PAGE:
• Is effective.  As with all other areas of international regulatory compliance, measuring the effectiveness of human rights/ESG training is important.  Testing effectiveness in this context generally has an immediate component, in terms of checking comprehension of the information provided through quizzes or tests.  It also has a longer term component of whether participants are applying the learnings after the training concludes, which can be assessed during investigations and audits, and in root cause analyses in connection with human rights/ESG-related incidents. 

Leveraging Anti-Corruption Training and Education Platforms for Human Rights/ESG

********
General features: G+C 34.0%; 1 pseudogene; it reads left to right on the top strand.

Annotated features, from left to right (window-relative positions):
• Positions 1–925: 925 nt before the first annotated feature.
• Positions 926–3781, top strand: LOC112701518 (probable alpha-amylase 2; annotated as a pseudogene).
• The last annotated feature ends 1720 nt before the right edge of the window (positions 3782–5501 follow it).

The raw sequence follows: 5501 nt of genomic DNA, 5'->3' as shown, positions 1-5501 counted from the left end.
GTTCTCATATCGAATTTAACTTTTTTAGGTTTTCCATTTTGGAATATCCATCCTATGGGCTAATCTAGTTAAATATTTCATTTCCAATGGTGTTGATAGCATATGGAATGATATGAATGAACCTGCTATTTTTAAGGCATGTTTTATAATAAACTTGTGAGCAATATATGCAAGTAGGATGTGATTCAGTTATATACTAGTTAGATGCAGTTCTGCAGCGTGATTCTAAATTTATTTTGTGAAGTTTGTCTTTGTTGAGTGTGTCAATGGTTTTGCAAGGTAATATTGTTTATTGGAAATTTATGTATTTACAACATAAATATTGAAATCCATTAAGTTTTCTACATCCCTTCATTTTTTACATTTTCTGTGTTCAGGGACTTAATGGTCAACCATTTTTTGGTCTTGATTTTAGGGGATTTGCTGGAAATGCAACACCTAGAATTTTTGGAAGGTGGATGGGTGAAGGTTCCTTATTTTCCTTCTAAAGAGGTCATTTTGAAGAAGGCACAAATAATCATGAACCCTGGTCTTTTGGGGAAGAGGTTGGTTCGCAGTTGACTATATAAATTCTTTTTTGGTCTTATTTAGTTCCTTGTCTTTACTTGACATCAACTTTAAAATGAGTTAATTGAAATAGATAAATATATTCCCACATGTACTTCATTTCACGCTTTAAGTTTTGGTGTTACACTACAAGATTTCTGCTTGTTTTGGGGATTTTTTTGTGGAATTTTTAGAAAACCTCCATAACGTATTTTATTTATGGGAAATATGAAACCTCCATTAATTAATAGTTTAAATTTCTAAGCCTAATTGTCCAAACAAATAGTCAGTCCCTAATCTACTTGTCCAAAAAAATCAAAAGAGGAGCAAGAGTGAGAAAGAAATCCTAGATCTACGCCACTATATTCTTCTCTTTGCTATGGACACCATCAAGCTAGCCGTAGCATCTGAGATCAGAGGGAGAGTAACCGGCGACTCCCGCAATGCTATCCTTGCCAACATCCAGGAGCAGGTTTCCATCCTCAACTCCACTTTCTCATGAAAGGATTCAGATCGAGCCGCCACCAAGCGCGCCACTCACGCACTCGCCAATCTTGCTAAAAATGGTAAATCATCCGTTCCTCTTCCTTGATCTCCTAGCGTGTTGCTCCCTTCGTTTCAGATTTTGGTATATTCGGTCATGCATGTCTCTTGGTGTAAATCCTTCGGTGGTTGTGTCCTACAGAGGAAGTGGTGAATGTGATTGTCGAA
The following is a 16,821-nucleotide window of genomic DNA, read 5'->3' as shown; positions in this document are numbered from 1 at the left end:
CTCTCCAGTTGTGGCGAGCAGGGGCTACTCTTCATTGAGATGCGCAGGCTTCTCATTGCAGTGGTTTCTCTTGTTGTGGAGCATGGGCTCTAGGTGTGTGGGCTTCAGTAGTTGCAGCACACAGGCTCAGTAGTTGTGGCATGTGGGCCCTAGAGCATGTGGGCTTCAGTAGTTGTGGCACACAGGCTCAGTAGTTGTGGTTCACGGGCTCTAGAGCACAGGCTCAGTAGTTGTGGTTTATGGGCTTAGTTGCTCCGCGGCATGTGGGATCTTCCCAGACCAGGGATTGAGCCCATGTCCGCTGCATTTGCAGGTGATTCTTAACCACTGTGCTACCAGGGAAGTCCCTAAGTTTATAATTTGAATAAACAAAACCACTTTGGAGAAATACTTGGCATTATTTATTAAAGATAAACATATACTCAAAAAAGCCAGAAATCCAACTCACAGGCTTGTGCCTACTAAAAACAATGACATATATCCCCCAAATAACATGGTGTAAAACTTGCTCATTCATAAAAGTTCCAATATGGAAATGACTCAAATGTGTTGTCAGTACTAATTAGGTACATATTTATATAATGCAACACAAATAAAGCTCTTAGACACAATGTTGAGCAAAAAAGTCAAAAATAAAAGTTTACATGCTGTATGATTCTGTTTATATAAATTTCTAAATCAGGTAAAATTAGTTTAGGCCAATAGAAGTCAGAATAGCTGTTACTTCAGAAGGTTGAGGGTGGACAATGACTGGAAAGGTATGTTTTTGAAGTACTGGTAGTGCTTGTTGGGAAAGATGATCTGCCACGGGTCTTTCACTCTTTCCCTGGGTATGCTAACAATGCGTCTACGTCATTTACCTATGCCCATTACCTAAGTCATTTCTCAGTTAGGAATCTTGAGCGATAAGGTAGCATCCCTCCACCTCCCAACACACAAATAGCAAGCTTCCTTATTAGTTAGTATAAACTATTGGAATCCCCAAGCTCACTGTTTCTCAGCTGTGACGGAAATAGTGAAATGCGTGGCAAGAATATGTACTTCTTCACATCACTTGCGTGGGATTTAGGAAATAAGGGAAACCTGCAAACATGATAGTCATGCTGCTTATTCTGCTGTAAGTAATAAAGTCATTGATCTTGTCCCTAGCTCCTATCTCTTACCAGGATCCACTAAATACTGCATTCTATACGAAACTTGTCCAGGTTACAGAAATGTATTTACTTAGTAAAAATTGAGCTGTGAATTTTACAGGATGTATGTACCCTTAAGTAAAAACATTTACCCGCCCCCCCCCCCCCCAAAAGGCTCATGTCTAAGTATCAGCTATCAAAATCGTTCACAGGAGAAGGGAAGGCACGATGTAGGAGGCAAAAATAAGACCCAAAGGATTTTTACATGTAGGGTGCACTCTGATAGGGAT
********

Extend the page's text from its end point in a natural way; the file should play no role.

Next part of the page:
Beyond just learning from effective training principles for anti-corruption and other international regulatory programs, a company’s more mature platforms can be leveraged and expanded to include human rights/ESG.  In fact, to help avoid “training fatigue,” current anti-corruption and international regulatory training can be adjusted to include human rights/ESG, providing substantive benefits and obvious efficiencies.  That includes live trainings, e-trainings, and workshops, and encompass induction trainings, annual Code of Conduct training and refreshers, or annual in-person trainings.  Including human rights/ESG content — such as in company policies and procedures, or guidance on identifying human rights red flags — is straightforward.  The same is true for annual certifications: just as companies regularly ask employees to certify annually that they are unaware of any potential corruption concerns that have not been reported, those certifications can easily include human rights/ESG concerns as well.